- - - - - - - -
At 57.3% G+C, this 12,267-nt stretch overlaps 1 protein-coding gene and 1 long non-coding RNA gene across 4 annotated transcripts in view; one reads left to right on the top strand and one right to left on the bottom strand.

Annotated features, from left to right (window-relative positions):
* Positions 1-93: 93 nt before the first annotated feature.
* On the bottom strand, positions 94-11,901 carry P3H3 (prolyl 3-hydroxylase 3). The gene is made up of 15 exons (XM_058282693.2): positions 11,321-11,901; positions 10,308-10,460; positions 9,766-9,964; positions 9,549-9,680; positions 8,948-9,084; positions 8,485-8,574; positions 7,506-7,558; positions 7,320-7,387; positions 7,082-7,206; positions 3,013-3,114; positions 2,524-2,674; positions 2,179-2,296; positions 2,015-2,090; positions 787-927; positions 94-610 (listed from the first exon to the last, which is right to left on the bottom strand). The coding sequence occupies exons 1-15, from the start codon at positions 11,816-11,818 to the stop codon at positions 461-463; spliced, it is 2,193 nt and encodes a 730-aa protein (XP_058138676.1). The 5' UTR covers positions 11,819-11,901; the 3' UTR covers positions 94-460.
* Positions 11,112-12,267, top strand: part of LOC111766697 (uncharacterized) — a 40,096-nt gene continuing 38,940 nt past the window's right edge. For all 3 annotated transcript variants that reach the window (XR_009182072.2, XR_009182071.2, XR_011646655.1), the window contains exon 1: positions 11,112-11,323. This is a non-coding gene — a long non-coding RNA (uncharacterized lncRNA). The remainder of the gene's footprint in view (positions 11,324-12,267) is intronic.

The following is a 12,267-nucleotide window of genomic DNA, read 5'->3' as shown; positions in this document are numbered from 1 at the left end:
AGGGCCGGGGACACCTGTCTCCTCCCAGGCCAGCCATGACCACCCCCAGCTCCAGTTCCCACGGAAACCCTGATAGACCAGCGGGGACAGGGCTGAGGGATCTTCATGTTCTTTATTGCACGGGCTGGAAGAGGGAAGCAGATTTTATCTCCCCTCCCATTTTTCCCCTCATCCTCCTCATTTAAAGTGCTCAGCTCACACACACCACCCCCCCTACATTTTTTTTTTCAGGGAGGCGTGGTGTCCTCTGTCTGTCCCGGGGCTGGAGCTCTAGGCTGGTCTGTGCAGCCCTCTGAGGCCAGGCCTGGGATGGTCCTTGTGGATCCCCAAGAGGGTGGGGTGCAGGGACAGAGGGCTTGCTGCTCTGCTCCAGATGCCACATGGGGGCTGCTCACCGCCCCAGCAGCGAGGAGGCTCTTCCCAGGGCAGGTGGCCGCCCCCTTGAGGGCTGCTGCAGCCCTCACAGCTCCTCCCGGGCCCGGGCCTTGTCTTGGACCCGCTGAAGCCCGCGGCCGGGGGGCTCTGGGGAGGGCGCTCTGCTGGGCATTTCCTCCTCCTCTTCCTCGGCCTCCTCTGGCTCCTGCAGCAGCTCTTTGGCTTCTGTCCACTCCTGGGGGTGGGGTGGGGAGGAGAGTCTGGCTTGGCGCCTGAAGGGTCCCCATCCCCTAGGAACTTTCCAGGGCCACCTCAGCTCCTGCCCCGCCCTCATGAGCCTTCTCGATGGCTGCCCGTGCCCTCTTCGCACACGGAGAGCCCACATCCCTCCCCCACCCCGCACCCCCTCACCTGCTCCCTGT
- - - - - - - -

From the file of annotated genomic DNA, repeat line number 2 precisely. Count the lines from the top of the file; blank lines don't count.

Annotated features, from left to right (window-relative positions):